To achieve this, Virage Tech and the Japan forging companies use both an 800 ton and 1000 ton forging press in the production of the forged carbon steel ironheads they produce. Using a higher level of forging pressure does not ensure quality in the raw forging. Using the RIGHT forging pressure with the forging dies made precisely to match with the specific forging pressure for each forging step is what ensures the raw forgings come out with a more uniform grain structure and with a minimum of voids.

One thing I might add – to my knowledge Virage Tech was the first forging company to increase the number of forging die steps to be able to improve the outcome of all three forging requirements I listed above. The Japan forging companies followed suit after Virage Tech inaugurated this change in their forging production. I am proud to say that I had a hand in this decision when I was serving as a production consultant to Virage Tech in 2002.

The first project I was handed by Virage Tech was to figure out how to improve the head to head shape consistency for a forged iron model they were making for one of the larger OEM golf companies. This particular golf company had been trying to get tour players to use this forged iron model and was hearing complaints from the pros that there were variations in the leading edge and toe profile shape of one set vs another of the same model.

In studying the model through production, I could see that after the completion of the usual 4th and last forging step to make the raw forgings, the excess flashing material squeezed to the outer edges of each head was large enough that the Virage Tech workers could make a mistake and grind too much steel off the outer edges of the toe and sole and change the profile slightly. The workers had tried using face profile templates to guide their final grinding of these surfaces, but this was not solving the problem.

I suggested that if they added on one more forging step, this would reduce the excess flashing on the outer edges of the head to a much smaller section that could more easily be ground off by the workers without touching the actual profile edges of each head. A 5th forging die was made for each head and the result was far less material to grind off the edges of the heads, which in turn meant all heads of the same number came out of production looking the same.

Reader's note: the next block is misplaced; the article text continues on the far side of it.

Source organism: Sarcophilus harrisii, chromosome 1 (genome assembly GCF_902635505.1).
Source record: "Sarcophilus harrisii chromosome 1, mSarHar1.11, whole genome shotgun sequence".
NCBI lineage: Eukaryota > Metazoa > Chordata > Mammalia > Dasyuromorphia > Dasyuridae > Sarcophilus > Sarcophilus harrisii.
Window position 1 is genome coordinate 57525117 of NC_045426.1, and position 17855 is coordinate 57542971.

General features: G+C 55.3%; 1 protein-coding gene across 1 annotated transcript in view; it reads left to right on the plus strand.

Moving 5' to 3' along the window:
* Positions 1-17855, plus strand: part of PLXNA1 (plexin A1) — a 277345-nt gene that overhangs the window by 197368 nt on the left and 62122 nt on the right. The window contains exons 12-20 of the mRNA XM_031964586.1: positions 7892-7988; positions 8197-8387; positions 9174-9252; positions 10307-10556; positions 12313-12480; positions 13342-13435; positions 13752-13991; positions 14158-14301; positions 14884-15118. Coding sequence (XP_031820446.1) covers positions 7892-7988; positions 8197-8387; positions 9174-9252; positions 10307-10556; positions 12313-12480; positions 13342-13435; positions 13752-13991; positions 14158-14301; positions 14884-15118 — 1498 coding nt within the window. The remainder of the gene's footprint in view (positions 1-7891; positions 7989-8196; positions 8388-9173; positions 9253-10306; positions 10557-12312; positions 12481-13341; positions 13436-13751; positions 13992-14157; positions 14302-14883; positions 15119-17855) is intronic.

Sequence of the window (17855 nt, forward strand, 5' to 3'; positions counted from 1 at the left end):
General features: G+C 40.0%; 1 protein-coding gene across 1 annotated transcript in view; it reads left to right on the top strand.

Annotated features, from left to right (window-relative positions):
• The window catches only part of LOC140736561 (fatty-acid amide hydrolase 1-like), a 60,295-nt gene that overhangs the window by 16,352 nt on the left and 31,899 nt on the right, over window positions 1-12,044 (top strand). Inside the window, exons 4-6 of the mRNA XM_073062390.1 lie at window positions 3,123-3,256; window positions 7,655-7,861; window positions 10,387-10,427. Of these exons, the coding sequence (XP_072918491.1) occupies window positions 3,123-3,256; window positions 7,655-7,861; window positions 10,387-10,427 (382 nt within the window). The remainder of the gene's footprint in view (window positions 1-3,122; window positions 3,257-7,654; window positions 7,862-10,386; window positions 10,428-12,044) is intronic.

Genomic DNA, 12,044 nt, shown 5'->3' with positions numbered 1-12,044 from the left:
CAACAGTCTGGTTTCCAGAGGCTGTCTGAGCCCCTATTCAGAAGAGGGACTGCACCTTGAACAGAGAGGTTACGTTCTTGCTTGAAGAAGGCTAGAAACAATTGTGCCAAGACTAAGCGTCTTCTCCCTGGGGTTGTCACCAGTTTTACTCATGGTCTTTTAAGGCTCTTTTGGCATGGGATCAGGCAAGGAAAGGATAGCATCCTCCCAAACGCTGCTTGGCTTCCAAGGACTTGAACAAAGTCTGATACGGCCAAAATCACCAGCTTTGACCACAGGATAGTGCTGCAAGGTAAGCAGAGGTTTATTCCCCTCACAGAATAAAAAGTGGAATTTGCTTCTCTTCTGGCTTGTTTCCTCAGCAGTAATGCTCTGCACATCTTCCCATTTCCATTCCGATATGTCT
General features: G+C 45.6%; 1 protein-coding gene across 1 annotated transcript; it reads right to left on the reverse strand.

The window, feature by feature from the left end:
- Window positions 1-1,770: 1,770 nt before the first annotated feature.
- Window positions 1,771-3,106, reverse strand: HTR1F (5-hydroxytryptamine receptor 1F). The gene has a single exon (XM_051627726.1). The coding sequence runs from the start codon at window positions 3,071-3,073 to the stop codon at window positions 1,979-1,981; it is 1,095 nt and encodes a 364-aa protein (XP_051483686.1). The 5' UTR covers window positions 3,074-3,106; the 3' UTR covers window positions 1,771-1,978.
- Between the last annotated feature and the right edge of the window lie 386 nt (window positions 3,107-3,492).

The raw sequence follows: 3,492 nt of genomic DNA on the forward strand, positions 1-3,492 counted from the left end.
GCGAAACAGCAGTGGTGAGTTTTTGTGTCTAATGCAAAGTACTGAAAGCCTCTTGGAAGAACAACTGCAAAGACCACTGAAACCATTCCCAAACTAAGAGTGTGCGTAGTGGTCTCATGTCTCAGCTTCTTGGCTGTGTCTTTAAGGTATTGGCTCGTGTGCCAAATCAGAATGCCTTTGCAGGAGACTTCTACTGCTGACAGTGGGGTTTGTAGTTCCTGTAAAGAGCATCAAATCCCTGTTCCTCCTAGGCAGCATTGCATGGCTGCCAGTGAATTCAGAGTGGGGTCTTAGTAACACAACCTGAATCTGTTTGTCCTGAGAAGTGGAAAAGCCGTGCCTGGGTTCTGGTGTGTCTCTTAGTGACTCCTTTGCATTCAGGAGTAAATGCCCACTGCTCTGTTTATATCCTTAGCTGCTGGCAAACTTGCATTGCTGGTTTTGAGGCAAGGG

Not only did this 5th forging step improve the density consistency of the raw forgings, which in turn tightened the +/- weight tolerance of the raw forgings, but this additional forging step further reduced the number of internal voids and improved the consistency of the grain structure of the carbon steel.

Add it all up and I tend to think the one thing that the Japan forging companies actually do which leads many technically uninformed people to form the opinion the Japanese forgings are better is the simple fact the forging companies in Japan charge a much higher price than does Virage Tech for its forgings. Marketing wise, it’s a simple but ill formed conclusion to assume when you pay more money, a product is better. Plain and simple, the price difference comes chiefly because of the labor cost differences between Japan and China.

So those are a few of the high points in this ongoing discussion of China vs Japan forgings. As always, if any of you have comments, that’s what our TWGT Blog is for.

Until next time, best wishes in this great game,

TOM


Source: http://wishongolf.com/forged-irons-from-japan-vs-us-or-china-the-facts/
Back to top Go down
guy013
Super Active Golfer
Super Active Golfer


Posts : 1378
Join date : 2011-06-28
Age : 37
Location : West side

PostSubject: Re: Forged Irons from Japan vs US or China – The Facts   Thu Oct 06, 2011 8:25 pm

from what i read, and i am no expert. this article is just one man's opinion of the standard practises at a company that he himself had worked in. he had not worked in japan's factories and therefore cannot make comparisons. who's to say that japan doesn't have secret techniques that are not known to china or maybe they really are the same.

like i said i am no expert but dont think anyone can take this article to be THE FACTS per se.